3. Offer incentives for getting followers and likers. We released the poster after we reached 100 likes on Facebook, which really got people to push their friends to like our film. Don’t pay for Facebook likes. I could go into all the details, but basically paying for likes can actually lower the amount of interaction you have with your “fans.” Here’s a fantastic video explaining it all.

4. Don’t do it all yourself. Find others who are good at the social media stuff and have an online presence and recruit them to promote your film and campaign. Our biggest promoter was a lady who was unable to leave her house for a few months so she spent a lot of time blogging and on facebook. She blogged about us and “liked” EVERY SINGLE POST we ever put out there regarding our film. Her family also gave 6 different times to claim various levels of perks.

5. Know where your first 30-40% of funding is coming from and get it early. We got that 30-40%, but it came too late in the campaign. We should have pushed for that first portion much earlier on.

6. Encourage others to just visit your page even if they can’t give, have given already or plan to give later on. Having many visitors, shares, and whatnot helps push you higher in the ranking on the crowdfunding platform’s page.

7. Consider “Bonus Perks.” We had a Bonus Perk week where every day we had a bonus perk for anyone that gave at or over a certain amount for that day. (Mug Monday, T-shirt Tuesday, etc.) Our most popular bonus perk was a compilation of 12 of our short films we’ve done in the past decade. You can see the videos we created for the bonus perks at our film’s website apocalypserock.com.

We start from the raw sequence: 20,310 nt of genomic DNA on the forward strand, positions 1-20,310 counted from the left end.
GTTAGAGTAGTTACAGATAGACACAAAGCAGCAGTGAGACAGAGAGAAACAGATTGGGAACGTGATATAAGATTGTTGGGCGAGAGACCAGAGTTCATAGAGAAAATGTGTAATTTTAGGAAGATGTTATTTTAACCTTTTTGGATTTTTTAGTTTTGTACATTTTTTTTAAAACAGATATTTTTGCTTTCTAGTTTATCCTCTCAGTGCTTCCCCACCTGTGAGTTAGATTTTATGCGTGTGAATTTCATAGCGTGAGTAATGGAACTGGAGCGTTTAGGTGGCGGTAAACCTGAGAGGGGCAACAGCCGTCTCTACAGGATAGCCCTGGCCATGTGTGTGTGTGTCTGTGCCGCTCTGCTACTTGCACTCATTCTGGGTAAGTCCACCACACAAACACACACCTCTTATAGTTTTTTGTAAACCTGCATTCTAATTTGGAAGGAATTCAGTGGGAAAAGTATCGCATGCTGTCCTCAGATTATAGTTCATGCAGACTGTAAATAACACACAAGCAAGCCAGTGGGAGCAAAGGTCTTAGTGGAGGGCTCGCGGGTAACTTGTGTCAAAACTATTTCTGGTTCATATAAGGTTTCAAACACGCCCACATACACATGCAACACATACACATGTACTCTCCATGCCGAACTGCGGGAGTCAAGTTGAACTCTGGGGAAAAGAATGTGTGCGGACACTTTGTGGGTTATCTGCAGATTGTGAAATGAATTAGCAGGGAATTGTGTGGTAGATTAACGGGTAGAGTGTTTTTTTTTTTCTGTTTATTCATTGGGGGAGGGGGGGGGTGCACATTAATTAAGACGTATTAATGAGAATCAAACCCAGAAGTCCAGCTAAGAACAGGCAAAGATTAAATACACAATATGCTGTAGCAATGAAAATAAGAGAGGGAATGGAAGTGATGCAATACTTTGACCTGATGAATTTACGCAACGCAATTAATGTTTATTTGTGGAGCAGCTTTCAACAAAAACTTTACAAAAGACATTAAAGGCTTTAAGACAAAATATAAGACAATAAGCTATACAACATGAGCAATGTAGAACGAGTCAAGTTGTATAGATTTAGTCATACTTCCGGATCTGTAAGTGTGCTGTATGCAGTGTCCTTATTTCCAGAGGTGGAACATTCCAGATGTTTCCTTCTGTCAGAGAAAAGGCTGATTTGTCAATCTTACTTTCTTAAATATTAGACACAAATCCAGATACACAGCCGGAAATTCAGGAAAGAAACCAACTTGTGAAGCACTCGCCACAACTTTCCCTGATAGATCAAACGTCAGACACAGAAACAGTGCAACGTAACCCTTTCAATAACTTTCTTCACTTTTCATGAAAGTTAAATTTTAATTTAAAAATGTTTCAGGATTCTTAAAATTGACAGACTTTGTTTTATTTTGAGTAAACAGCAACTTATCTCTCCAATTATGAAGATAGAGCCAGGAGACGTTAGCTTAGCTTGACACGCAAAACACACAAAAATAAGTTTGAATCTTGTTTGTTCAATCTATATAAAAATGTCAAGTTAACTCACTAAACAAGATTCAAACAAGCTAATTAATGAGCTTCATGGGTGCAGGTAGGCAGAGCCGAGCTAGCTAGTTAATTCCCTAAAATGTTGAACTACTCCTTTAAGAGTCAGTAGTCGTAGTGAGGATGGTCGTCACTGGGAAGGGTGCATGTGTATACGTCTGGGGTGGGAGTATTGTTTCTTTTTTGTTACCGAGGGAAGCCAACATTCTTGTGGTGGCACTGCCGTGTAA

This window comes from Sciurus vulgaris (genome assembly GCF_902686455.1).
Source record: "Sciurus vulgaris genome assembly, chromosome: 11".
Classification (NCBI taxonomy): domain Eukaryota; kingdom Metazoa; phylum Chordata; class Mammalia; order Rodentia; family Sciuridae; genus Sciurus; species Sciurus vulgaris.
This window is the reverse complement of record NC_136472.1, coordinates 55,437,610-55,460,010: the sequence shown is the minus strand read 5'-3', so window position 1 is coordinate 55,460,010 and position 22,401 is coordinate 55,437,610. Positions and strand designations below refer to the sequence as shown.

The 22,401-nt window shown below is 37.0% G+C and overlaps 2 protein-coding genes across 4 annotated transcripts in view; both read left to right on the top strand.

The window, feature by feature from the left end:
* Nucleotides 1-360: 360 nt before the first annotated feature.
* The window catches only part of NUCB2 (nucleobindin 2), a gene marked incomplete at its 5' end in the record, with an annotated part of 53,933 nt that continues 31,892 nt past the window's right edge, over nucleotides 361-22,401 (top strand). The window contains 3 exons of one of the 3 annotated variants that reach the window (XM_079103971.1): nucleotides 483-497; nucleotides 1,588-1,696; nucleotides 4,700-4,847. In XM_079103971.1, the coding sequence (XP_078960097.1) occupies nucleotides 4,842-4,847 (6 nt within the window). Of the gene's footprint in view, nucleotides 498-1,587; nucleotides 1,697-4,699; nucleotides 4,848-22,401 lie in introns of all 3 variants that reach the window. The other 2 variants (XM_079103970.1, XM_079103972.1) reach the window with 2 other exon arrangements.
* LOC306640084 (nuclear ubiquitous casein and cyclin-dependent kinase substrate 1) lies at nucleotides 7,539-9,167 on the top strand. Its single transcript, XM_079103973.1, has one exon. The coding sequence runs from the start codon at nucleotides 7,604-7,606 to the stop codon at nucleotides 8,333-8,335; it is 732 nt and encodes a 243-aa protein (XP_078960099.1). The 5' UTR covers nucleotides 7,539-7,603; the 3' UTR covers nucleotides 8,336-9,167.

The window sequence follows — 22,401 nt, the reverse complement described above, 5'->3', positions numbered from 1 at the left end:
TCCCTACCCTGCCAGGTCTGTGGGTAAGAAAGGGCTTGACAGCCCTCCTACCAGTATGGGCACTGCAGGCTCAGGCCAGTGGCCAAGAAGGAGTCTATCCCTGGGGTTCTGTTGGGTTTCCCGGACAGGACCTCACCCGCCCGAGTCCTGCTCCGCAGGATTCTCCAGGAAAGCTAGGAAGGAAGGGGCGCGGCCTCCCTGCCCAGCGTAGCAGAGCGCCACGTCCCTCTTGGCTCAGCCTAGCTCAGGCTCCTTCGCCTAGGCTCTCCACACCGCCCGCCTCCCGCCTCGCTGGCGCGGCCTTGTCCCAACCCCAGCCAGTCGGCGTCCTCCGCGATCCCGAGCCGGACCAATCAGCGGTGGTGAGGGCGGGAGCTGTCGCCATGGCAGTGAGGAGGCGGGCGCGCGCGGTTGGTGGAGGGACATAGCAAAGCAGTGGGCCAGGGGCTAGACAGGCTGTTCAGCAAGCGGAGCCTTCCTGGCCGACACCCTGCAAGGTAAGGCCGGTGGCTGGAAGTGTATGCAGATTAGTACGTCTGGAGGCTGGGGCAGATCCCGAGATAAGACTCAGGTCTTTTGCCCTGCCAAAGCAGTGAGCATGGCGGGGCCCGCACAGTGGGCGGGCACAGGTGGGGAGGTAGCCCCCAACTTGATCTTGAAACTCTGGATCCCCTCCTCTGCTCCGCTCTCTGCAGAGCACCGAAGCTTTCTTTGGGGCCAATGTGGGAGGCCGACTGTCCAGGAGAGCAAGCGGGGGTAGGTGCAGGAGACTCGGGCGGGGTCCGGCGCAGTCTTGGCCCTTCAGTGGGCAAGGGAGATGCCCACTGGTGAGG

8. Utilize your resources. If you’ve got a celebrity on board (even if just a local celeb), get them to tweet and post often! Our lead actor had a connection with a local rock station, so he got to go on the radio and talk about our campaign and film. Think about who you know, and who might be able to help you.

DUO Film to Screen at the Cannes International Film Fest

So, it seems like we are blowing the DUO horn a lot lately, but hey, we’re screening at the Cannes International Film Fest!  Here is the press release:

BALTIMORE FILM HEADING TO CANNES

“Welcome to the Neighborhood” by Star Wipe Films
selected for the Cannes International Film Festival

Washington, DC (April 23, 2013) | “Welcome to the Neighborhood”, the entry by Star Wipe Films representing the city of Baltimore at the Filmapalooza Film Festival in Hollywood, was selected as one of the top 15 films for submission to the Cannes International Film Festival.

“Welcome to the Neighborhood” won several awards at the 2012 Baltimore 48 Hour Film Project including top honors as “Best Film”. With top honors came the opportunity to screen as part of the Filmapalooza Film Fest 2013.  The film received honors at Filmapalooza for “Best Actor” and “Best Use of Character”.  Selected in the top 15 of the 115 city winners at Filmapalooza, the film will represent the 48 Hour Film Project at the Short Film Corner of the Cannes International Film Festival.